DAILY | The Politics of BEASTS and the DARK KNIGHT

Beasts of the Southern Wild

‘Beasts of the Southern Wild’

“It might seem churlish to critique this engaging film on political grounds,” writes Kelly Candaele for the Los Angeles Review of Books. “But since [Benh Zeitlin‘s Beasts of the Southern Wild] takes place within a poor and isolated community called the Bathtub on the eve of a Katrina-like storm, it is impossible not to read it politically…. For all the creativity and discipline invested in the making of this film, its political message seems dangerously hedonist—an apolitical, individualist hedonism with a tacked-on ending suggesting an incipient social movement.”

Another political reading of a movie still in theaters is making the rounds, but fair warning: “An academic I know speculates that this essay is fake, since it’s so predictably, paint-by-numbers Žižek it’s as if it was spit out by a software emulator,” notes Andrew Loewen. “Its authorship is difficult to verify in this unruly blog age.” So either Slavoj Žižek or some Žižek bot argues that, in Christopher Nolan’s The Dark Knight Rises, “the Event—the ‘people’s republic of Gotham City,’ dictatorship of the proletariat on Manhattan—is immanent to the film, it is its absent center.”

More reading. In Esquire, J. Hoberman asks, “Where are the hotshots with the charisma to captivate a nation? Where is the irresistible force to knock these middle-aged charmers off their perch? Where are Hollywood’s new male stars?”

Austin. At Thompson on Hollywood, Sophia Savage hails the Alamo Drafthouse’s announcement of a new series, Presented in Amazing Alamoscope: 70mm at the Ritz. Says Tim League: “[Paul Thomas] Anderson has bucked the trend of digital conversion and shot his new American epic The Master in glorious 70mm.  As an homage to his bold ambition, we have made a long-term commitment to celebrate 70mm, both as a lead-up to the release of his new film and as an integral part of our programming for years to come.”

New York. The 50th edition of the New York Film Festival will close on October 14 with the world premiere of Robert Zemeckis’s Flight. The festival opens on September 28.

Ricky on Leacock

‘Ricky on Leacock’

“British filmmaker Richard Leacock, who passed away in 2011, had a hell of a life,” writes Ela Bittencourt for the L. “As told in Jane Weiner’s informative, if frustratingly hopscotch, documentary Ricky on Leacock, his ingenuity, cool-headedness, and can-do spirit made him a natural film pioneer. Leacock made cinematic history: rubbing elbows with John F. Kennedy and India’s Prime Minister Jawaharlal Nehru, and spending three months with the Ku Klux Klan, all after getting his start in the biz as cameraman for the legendary director Robert Flaherty.” At the IFC Center for one week.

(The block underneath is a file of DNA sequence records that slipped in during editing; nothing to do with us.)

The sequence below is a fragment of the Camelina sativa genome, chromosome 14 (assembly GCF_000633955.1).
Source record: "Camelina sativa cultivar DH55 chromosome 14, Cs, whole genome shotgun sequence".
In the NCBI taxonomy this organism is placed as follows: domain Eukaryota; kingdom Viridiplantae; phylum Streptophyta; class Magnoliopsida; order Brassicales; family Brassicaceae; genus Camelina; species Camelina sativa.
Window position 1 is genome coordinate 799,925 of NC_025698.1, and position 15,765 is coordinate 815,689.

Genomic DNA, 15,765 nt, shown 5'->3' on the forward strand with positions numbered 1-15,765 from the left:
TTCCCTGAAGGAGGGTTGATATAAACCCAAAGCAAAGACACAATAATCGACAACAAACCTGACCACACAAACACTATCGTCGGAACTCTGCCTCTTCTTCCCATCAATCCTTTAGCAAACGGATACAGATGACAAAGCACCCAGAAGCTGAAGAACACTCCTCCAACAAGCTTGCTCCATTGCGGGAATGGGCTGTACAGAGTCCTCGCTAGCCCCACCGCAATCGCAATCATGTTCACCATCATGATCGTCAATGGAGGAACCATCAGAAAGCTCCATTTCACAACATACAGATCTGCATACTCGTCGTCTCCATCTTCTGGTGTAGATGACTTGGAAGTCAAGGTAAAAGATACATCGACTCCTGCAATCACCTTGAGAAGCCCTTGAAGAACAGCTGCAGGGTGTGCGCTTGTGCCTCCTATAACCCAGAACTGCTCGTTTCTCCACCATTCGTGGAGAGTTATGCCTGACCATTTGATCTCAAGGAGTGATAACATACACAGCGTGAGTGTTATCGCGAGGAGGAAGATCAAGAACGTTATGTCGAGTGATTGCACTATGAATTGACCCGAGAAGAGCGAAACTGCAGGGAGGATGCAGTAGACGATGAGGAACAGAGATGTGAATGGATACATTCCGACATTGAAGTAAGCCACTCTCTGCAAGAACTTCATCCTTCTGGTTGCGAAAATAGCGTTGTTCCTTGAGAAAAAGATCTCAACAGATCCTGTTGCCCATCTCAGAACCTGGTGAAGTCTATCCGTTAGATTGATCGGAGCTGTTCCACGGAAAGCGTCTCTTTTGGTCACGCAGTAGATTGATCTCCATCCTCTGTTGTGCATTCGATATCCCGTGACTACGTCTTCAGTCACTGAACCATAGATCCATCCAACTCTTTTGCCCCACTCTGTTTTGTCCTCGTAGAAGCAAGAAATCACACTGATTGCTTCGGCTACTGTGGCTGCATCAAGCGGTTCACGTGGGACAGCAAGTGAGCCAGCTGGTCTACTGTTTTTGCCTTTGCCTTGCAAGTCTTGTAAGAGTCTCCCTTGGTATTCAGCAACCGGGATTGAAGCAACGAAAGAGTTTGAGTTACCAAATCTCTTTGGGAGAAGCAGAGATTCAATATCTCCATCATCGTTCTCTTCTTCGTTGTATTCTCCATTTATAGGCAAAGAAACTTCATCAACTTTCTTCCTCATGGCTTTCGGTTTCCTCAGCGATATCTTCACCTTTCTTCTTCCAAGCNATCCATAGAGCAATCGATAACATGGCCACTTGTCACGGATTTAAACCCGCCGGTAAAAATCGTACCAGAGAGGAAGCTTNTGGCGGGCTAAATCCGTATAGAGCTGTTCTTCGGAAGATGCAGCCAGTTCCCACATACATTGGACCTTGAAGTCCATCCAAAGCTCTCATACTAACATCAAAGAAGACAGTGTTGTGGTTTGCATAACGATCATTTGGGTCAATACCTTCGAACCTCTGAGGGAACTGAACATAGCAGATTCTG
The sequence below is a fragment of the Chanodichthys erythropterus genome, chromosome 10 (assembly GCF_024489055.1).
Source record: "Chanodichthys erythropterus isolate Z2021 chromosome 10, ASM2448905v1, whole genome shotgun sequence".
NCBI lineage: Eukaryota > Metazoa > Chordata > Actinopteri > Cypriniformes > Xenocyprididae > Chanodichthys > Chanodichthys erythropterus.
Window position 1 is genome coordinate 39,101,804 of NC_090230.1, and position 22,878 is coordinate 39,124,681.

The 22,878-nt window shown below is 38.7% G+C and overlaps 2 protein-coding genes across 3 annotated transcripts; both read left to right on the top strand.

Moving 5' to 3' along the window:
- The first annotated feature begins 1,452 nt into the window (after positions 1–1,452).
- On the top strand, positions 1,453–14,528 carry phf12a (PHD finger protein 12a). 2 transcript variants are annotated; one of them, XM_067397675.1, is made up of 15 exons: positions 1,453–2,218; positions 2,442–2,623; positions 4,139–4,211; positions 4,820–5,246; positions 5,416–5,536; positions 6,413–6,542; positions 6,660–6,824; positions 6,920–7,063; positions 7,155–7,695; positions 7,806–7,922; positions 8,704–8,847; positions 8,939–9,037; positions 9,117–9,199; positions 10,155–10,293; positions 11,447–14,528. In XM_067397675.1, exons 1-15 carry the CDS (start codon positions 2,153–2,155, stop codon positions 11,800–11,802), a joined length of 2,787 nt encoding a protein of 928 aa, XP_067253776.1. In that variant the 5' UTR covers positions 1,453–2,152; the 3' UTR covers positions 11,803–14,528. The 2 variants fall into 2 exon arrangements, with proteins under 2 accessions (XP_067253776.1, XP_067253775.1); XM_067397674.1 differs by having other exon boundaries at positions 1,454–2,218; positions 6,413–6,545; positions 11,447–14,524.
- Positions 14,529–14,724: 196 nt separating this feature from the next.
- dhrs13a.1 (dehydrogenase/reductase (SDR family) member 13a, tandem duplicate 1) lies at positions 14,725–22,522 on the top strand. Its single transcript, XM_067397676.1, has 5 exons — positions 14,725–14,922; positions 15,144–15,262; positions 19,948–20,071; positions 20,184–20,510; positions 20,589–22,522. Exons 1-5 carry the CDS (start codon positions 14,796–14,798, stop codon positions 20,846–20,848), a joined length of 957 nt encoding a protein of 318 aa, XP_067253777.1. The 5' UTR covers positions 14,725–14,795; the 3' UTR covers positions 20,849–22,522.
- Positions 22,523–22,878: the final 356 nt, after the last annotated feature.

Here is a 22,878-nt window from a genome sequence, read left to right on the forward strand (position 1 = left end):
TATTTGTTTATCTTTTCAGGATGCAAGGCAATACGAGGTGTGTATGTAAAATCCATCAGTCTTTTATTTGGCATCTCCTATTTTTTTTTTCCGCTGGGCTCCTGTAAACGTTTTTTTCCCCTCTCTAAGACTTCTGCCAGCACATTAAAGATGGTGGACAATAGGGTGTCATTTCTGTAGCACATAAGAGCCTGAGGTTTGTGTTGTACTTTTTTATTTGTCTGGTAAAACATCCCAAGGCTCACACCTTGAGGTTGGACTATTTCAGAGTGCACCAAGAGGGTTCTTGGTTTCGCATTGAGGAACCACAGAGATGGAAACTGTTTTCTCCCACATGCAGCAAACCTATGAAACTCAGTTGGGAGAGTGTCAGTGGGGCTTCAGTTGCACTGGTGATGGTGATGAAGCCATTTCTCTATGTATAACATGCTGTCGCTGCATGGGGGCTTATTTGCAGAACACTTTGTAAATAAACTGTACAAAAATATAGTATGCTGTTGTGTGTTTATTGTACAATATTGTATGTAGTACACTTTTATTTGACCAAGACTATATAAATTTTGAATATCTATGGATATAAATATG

Tomorrow, Reverse Shot and the Museum of the Moving Image present Fellini Satyricon (1969) as part of the See It Big! series. For Michael Joshua Rowin, the film’s “outlandish and destabilizing fiction communicates particular symbols and emotions, yes, but also proves the limitless and extra-rational power of the artistic imagination, and the limitless and extra-rational power of the cinema to realize it.”

A bit more on MoMA‘s Quay Brothers exhibition and film series: Jessie Dorris (Time), Eric Hynes (Time Out New York), and Roberta Smith (New York Times), And in MUBI’s Notebook, Adrian Curry highlights “a lovely corner of framed Polish posters personally selected by the twins.”

Films by Kenneth Anger will be screening tomorrow at Recession Art at Culturefix.

Los Angeles. Sunday evening’s program at the Spielberg Theatre at the Egyptian is Sarah Christman: As Above, So Below.

The Lodger

‘The Lodger’

London. The BFI’s newly restored print of Hitchcock’s The Lodger (1926) will be screening over the next few weeks and, for the Arts Desk, Ronald Bergan notes that the “influence of German Expressionism on Hitchcock, who had worked at UFA Babelsberg Studios in Berlin in 1924, can be seen not only in the set designs, lighting technique, and trick camera work, but also in [Ivor] Novello’s stylized performance, which would not have been out of place in The Cabinet of Dr. Caligari (1920).” More from Peter Bradshaw (Guardian, 5/5) and Guy Lodge (Time Out New York, 4/5).
Ireland. On Sunday, “in association with Triskel Christchurch, Black Sun, Cork’s weirdo/outer limits music/film event, is presenting a day of unsettling experimental film, a host of rare cinematic shadows flickering mysteriously at the darker fringes of the mind.”

In the works. “Tim Robbins has signed a deal to return to directing with City of Lies.” Borys Kit has more on the forthcoming adaptation of Arthur Phillips’s short story “Wenceslas Square” in the Hollywood Reporter.

Sean Penn may direct again as well. Variety reports that he’s considering Crazy for the Storm, based on the memoir by Norman Ollestad.

“Justin Theroux has been set to rewrite and direct Swear to God, a Warner Bros comedy that will star Will Ferrell and Steve Carell,” reports Deadline‘s Mike Fleming.

Obit. Wise Kwai and James Marshall remember Thai actor, producer and director Kom Akkadej, who’s died of heart failure at 64.

For news and tips throughout the day every day, follow @KeyframeDaily on Twitter and/or the RSS feed. Get Keyframe Daily in your inbox by signing in at

Did you like this article?
Give it a vote for a Golden Bowtie


Keyframe is always looking for contributors.

"Writer? Video Essayist? Movie Fan Extraordinaire?

Fandor is streaming on Amazon Prime

Love to discover new films? Browse our exceptional library of hand-picked cinema on the Fandor Amazon Prime Channel.